The rise of the Netflixes and Hulus has been a much needed wake up call for the traditional giant broadcasters and telco companies. I believe that the new generation of executives at these traditional giants are much quicker to realize that they and their services need to evolve along with the generations. They will be quicker to realize that their and my kids do not watch TV anymore – ever. My eldest daughter would rather watch Netflix on the iPad than on our 40 inch HD TV. She does not understand the concept of having to wait till a certain time slot to watch a given show. She cannot fathom having to be literally connected to a wire or set-top box to watch content.
If you want to understand what the future of video consumption will be like, ask a kid and you’ll get a very good insight as to what they expect and in turn what they should, and likely, will get. It is a side note a little bit of a travesty and farce that non-digital “natives” are defining the digital world of the “digital natives”. This is why I quite often bounce my ideas of my kids. Their honesty and views are equally blunt and refreshing!
On the live side there is a tremendous opportunity to increase the experience of any viewer tenfold. All the technologies to achieve this are out there. One could very easily envisage the ability to watch a football or tennis game where you are the director, you decide what to look at or zoom into, calling in statistics of the game whenever you want to. These interfaces also create the opportunity to have a direct connection between actors and audience. Look at Formula E where the audience can have a direct influence on awarding certain pilots more horsepower for a short while to reward their driving style. All of this whilst discussing the game or event with friends and family.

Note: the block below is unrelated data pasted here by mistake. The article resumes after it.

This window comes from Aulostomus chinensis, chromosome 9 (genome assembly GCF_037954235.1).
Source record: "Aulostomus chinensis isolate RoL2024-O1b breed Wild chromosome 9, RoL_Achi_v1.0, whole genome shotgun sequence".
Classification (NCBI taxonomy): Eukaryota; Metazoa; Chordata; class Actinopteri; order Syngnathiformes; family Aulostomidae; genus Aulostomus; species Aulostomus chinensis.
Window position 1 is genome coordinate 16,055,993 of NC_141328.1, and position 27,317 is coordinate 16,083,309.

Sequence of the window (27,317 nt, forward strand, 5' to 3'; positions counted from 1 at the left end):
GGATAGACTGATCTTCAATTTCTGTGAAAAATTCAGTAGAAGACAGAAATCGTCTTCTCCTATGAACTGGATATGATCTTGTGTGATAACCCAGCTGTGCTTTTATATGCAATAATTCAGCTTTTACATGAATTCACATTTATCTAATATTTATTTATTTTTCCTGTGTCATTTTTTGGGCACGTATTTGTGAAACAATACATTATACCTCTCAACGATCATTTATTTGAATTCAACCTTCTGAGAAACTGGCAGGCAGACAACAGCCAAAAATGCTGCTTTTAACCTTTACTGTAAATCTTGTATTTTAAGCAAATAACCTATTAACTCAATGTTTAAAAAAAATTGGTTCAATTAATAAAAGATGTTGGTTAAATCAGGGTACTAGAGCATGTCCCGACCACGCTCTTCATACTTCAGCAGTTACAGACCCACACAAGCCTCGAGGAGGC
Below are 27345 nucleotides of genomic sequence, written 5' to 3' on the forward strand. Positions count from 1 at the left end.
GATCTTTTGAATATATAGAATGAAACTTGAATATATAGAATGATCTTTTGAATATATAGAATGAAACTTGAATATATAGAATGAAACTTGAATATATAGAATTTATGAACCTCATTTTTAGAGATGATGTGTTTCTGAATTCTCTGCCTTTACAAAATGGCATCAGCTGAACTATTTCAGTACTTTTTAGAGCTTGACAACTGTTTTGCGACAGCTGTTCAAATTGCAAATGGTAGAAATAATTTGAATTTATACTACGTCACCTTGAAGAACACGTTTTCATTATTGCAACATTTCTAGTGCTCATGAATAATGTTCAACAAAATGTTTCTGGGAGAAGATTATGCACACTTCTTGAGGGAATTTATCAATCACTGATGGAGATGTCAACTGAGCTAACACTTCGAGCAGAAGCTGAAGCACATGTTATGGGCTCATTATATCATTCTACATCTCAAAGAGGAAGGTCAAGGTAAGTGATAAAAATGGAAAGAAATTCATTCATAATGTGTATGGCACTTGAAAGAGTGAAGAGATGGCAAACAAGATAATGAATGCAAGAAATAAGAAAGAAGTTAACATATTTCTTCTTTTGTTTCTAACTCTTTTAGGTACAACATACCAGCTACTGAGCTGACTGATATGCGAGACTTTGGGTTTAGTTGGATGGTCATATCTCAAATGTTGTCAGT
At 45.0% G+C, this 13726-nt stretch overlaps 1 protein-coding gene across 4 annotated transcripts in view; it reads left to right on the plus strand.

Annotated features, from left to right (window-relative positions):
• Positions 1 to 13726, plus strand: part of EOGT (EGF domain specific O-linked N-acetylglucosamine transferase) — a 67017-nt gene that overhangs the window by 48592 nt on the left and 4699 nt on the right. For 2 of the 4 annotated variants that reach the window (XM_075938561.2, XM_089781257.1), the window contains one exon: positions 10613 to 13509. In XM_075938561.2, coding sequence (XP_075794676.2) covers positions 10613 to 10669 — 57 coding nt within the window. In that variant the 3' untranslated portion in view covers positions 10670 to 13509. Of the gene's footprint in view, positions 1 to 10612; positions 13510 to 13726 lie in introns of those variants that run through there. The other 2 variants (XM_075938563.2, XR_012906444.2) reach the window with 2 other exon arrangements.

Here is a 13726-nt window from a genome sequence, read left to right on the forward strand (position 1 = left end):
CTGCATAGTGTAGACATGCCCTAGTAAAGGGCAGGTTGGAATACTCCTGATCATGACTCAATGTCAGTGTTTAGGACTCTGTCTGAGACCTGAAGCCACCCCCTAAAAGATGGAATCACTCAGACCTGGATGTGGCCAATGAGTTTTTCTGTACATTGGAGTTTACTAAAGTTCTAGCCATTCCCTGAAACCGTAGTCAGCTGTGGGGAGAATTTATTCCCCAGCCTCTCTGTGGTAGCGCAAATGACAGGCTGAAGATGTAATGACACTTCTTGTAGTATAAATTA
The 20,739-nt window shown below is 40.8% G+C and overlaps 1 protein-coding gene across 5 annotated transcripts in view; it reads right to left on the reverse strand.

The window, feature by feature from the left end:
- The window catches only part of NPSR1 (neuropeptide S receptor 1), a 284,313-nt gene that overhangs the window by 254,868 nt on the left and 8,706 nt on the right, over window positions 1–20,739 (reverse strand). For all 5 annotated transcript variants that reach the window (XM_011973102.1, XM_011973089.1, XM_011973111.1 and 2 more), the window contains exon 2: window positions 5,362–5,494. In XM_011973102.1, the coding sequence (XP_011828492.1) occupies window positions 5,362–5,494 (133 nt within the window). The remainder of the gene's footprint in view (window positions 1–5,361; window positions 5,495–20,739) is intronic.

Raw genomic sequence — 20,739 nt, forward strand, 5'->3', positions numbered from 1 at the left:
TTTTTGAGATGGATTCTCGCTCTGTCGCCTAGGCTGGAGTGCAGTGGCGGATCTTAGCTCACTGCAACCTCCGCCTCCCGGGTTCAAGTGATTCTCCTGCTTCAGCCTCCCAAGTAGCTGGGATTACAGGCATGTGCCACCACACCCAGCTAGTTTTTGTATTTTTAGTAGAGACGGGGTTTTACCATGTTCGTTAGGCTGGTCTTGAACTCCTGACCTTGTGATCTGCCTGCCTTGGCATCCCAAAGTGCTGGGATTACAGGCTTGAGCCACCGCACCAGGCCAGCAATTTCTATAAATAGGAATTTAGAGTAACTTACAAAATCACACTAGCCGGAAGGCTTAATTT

Same goes for concerts, stand-up shows or conferences.
Unfortunately, each one of the sections currently presents it’s own individual challenges that stand in the way of achieving this immensely rich viewing experience and only time and better understanding of the opportunity will lead to this evolution.
As George B Shaw put it: “The reasonable man adapts himself to the world; the unreasonable one persists in trying to adapt the world to himself. Therefore all progress depends on the unreasonable man.” No industry escapes this universal truth.
The quality of life. Having lived in one of the most congested cities/countries in Europe (Belgium) it is such a literal breath of fresh air to be able to cycle to work everyday along the Amsterdam canals. My Irish wife and 2 daughters equally love it as we relinquished the car entirely as it is utterly obsolete if you live in Amsterdam.
The city presents all the benefits of a world capital (food/culture/entertainment) whilst being small and extremely accessible. There’s a playground on every corner of the street. The Dutch themselves are really a great crowd as well. Their directness and no bullshit approach really suits me and has permeated throughout the Cleeng fabric and company.
Big welcome to William. Great days are ahead of us.